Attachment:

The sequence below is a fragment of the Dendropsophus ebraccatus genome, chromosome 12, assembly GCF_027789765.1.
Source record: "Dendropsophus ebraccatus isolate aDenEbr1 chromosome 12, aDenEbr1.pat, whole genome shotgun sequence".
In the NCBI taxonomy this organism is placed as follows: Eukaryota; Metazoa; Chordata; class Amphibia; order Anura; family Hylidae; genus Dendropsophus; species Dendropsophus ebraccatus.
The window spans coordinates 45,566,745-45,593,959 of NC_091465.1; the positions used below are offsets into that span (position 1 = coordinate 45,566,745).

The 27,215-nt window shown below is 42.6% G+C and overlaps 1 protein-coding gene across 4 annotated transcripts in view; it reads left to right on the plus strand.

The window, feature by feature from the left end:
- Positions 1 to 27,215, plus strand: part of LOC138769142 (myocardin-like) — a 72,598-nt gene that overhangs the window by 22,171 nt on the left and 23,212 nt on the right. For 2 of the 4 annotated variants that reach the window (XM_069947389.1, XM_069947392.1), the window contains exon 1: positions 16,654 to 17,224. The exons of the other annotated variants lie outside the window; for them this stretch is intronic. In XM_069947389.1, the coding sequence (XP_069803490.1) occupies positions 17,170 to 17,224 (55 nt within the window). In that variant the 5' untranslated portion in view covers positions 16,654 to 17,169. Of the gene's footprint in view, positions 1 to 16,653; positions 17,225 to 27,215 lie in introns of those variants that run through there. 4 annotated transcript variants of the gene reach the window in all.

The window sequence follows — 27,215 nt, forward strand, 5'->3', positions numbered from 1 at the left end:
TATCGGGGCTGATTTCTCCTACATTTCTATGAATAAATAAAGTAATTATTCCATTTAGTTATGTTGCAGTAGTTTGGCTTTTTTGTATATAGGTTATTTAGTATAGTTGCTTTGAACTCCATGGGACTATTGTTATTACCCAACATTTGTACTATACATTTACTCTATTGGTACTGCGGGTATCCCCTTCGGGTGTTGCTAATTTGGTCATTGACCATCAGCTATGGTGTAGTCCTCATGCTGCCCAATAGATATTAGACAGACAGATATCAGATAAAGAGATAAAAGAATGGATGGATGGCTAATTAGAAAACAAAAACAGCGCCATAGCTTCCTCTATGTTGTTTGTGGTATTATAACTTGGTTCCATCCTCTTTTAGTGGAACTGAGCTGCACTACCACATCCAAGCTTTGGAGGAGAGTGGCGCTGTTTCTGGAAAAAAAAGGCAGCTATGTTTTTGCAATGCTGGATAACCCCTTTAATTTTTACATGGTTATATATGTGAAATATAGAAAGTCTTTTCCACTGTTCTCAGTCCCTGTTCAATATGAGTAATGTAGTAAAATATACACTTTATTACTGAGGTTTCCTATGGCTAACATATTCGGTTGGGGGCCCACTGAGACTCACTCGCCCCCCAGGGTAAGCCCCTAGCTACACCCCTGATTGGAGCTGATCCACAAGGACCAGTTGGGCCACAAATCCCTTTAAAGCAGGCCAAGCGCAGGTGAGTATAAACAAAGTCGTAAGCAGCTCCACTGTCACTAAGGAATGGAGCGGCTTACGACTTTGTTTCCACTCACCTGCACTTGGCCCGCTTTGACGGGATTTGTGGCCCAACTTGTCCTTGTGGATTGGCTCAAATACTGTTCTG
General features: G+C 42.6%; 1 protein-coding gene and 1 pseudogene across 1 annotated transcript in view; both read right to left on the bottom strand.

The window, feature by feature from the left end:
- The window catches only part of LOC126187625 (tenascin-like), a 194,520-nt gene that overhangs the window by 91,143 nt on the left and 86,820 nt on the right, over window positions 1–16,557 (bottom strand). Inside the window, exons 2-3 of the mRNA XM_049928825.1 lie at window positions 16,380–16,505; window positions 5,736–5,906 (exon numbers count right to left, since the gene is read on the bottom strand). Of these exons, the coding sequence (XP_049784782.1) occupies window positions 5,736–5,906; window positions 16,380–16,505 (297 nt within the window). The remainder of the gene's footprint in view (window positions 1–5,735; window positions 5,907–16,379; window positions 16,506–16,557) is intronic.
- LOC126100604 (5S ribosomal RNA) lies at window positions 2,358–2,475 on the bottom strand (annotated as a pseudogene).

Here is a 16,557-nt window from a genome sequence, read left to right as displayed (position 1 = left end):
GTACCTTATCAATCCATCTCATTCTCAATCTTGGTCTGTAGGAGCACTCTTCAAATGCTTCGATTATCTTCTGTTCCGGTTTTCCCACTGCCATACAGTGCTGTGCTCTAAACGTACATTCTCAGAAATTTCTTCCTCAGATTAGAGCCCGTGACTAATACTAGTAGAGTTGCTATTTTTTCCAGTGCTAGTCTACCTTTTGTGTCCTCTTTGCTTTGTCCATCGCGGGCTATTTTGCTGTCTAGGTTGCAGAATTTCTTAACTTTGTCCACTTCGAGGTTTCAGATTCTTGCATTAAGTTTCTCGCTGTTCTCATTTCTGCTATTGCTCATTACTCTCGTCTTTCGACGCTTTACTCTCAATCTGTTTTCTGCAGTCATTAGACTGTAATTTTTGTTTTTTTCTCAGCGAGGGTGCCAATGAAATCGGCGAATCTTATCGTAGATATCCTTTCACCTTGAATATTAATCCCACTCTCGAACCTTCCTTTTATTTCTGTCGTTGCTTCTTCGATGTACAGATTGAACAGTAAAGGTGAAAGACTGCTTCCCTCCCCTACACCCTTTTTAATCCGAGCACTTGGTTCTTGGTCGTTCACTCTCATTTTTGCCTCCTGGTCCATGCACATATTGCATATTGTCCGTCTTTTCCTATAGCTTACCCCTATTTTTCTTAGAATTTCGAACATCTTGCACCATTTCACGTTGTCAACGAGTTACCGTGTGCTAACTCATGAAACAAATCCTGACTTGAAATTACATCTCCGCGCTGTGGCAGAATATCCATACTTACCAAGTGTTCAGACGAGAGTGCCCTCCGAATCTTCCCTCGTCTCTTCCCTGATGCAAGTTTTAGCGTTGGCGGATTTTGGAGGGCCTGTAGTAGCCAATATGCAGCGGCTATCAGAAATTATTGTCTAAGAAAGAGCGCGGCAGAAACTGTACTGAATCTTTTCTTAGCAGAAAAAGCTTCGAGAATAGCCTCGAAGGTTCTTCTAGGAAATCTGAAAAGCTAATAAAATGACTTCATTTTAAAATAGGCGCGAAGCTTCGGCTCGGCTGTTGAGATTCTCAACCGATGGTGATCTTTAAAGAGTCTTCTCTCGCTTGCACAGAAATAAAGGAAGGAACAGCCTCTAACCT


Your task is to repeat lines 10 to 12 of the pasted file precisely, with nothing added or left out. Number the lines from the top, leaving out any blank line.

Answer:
General features: G+C 42.6%; 1 protein-coding gene and 1 pseudogene across 1 annotated transcript in view; both read right to left on the bottom strand.

The window, feature by feature from the left end:
- The window catches only part of LOC126187625 (tenascin-like), a 194,520-nt gene that overhangs the window by 91,143 nt on the left and 86,820 nt on the right, over window positions 1–16,557 (bottom strand). Inside the window, exons 2-3 of the mRNA XM_049928825.1 lie at window positions 16,380–16,505; window positions 5,736–5,906 (exon numbers count right to left, since the gene is read on the bottom strand). Of these exons, the coding sequence (XP_049784782.1) occupies window positions 5,736–5,906; window positions 16,380–16,505 (297 nt within the window). The remainder of the gene's footprint in view (window positions 1–5,735; window positions 5,907–16,379; window positions 16,506–16,557) is intronic.